The story of Sudanese refugee Nyoun Yok Gargik
By Titus Codjoe and Brett Haymaker, Drexel University Students
The following was adapted as a first-person narrative by Brett Haymaker and Titus Codjoe.
My name is Nyoun Yok Gargik. My mother gave me my first name and I inherited my last name from my father. It is a strong name, strong because my mother gave it to me and because it refers to a building material composed of cement and grass that we use in Sudan. I do not know the year of my birth.
One memory I have is drinking fresh milk we collected from the cows at our cattle camp with some other boys — a far cry from the Ph.D. I am now pursuing at Drexel University to become an electrical engineer.
I remember the day my mother came with a policeman to the cattle camp holding a telegram message from my father. My father had been in Kosti, north of Leir, working as a businessman along the White Nile River, and he wanted us to move there. I was too young to realize the telegram concerned the fighting. I was excited about the prospect of travel.
It was not until years later, after many nights staying up with my father listening to Sudan People’s Liberation Army (SPLA) news reports, when I would come to know of Islamic government soldiers burning villages and bombing cattle camps in the south. Leir, my home region, became a battleground. I was lucky. I never saw any rebels.
I moved to Rufah to attend boarding school in 1993. I remember a man at the school who spoke speculatively about Islam and often made religious jokes — something you just did not do. Word spread. Islamists climbed the walls and cut the power so nobody could be seen. They broke into his room and slit his throat with a knife because he spoke badly about Islam. His blood was on the walls.
In 1996, I graduated from school in Rufah and gained admittance into Khartoum University, located in North Sudan. Although I was admitted, I could not begin my studies for another year and a half. There were no students. They all joined to fight for the government, burning crops, bombing cattle camps and tearing down homes built of the material from which I’m named.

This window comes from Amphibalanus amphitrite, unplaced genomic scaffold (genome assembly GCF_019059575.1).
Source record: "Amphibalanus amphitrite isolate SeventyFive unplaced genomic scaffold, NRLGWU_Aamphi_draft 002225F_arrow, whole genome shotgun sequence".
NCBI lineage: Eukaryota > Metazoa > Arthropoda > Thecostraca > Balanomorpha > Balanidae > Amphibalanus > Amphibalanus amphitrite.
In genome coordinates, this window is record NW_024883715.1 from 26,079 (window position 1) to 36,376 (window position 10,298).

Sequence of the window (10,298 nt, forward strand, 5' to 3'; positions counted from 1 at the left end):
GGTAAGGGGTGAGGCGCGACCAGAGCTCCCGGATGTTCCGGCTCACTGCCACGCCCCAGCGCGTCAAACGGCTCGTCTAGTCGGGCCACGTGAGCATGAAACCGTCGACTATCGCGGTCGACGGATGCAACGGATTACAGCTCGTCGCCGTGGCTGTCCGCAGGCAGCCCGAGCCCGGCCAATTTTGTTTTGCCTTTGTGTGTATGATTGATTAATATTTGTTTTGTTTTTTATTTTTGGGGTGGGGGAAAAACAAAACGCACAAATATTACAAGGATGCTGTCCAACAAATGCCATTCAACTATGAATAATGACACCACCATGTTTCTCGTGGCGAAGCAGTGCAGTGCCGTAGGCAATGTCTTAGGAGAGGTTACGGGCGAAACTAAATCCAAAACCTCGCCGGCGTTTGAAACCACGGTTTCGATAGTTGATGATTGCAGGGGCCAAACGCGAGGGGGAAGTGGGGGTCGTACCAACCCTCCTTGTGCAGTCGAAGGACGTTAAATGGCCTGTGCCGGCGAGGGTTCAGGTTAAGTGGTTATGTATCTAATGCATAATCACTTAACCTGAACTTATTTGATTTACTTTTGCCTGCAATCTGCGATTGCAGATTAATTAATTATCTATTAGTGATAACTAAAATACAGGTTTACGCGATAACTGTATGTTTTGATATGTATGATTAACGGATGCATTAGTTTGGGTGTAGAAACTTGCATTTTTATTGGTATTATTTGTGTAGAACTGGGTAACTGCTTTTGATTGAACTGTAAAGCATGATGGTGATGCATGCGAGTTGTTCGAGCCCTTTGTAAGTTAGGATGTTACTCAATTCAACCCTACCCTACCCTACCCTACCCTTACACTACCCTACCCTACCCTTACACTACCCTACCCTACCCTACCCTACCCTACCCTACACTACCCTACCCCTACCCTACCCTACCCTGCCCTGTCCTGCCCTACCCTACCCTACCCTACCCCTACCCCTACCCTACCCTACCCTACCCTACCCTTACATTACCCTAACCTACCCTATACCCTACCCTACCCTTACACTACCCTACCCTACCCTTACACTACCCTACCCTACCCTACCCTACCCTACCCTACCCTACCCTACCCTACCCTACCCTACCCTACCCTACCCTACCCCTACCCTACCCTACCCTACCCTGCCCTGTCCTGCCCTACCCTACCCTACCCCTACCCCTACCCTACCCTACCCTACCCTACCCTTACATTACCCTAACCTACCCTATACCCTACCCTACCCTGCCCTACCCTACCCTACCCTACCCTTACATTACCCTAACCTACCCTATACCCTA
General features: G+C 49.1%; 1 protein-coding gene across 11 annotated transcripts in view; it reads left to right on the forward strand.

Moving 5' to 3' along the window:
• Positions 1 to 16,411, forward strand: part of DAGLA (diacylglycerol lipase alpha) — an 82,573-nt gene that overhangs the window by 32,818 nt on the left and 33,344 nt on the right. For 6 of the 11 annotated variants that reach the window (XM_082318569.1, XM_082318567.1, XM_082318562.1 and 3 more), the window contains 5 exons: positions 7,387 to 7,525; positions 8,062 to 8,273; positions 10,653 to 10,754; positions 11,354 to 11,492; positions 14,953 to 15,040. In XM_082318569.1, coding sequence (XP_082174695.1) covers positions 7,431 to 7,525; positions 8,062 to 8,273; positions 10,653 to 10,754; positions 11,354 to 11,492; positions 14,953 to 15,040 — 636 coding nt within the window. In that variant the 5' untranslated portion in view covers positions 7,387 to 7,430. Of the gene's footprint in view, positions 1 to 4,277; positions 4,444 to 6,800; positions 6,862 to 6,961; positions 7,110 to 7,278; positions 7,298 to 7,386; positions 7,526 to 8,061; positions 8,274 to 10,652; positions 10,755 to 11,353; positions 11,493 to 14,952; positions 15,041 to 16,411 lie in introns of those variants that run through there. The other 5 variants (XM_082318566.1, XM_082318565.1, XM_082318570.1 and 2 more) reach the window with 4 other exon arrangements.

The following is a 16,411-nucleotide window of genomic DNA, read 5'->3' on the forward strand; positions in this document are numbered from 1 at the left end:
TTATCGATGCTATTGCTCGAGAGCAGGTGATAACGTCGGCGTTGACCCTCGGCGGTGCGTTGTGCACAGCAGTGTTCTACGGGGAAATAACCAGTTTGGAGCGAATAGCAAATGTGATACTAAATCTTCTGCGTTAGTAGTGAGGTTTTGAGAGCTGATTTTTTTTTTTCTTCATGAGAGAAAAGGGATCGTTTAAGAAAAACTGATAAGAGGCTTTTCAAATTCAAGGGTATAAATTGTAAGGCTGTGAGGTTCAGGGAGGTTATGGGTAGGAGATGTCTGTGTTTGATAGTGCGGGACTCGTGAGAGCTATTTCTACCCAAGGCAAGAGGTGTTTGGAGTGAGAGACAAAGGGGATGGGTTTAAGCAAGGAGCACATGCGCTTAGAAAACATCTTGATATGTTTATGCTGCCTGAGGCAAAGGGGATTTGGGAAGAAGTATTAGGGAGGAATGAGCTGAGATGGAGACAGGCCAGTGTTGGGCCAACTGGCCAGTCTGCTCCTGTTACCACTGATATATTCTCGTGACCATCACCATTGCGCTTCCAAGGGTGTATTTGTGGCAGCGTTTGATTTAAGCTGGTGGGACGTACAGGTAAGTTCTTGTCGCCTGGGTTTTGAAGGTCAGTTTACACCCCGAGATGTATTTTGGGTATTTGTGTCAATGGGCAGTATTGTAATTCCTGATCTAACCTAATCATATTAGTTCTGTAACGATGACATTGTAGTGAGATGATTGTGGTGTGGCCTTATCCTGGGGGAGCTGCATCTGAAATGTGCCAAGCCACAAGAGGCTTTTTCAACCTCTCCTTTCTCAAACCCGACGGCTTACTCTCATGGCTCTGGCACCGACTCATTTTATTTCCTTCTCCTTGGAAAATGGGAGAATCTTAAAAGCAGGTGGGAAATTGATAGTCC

North Sudan is dominated by Islam. I am Christian. I am the minority. In Khartoum, I was the enemy.
After some time at the university, I led a bible study group. I received threats often, but there were others that shared my faith, and I was not alone. We knew of the unwritten law to not “reach out” to Muslims, but we organized a “Bible exhibition” anyway so we could demonstrate our faith to others.
A few Egyptian men who were part of our group did not show up the day of the exhibition. They had seen the written warning from Islamists posted the day before, threatening violent demonstration. Even professors from the university signed the warning. We propped up our tent and laid bibles out on tables. There were 15 of us, so when the 300 Islamic students showed up with sticks, throwing rocks and wielding knives, we ran for our lives.
Rocks flew into the tent striking peoples’ heads. A group of men cornered a friend named Peter, which is the English equivalent of his Arabic name. Peter was light-skinned, and did not look southern. They yelled at him, hitting him with sticks saying, “You are not from the South, why are you Christian?” Some protesters did not know what to do because he looked innocent, but Peter was trapped in a corner. A man knifed Peter’s side. He fell to the ground. Blood stained the walls built of cement and grass. All the Bibles burned.
This clash happened on a Saturday. The next day, Sunday, students from Juba University — a southern Sudan School — stormed Khartoum, climbing over the fences. Juba brought many people to chase the few Islamic students and faculty into nearby mosques, threatening to burn down the buildings with the people still inside. I heard people say these things, but I did not support this. I did not want to waste more human life. Luckily, nobody went through with it and the mosques remained.
I pursued legal action against the demonstrators. My lawyer was Arab and Muslim. Because I was a Christian, he did not do anything. The case never went anywhere. He even cursed me out when I questioned him about it.
A few of the demonstrators were connected with Sudanese Security, an organization similar to the Secret Service in the United States. My case against them made me a target, like the man killed at my school for talking badly about Islam. In Sudan, it is very common for people to be taken in the night. Many pastors of churches disappeared this way.
My nights became sleepless. I feared for my life and knew I could not stay. I applied for a U.S. student visa and was granted political asylum. I moved to Columbia, S.C., to live with a Sudanese man I knew from childhood. From there I moved to Indianapolis, Ind. I was not working and had little money. It was in Indianapolis where I learned of the “Lost Boys” community in Philadelphia. An American family in Jenkintown, who were members of the New Life Presbyterian Church, took me in. I’ve been in Philadelphia ever since.
One day I will help in building a stronger Sudan — one whose boundaries do not reflect the composition of the North or the composition of the South but of one united, composed Sudan.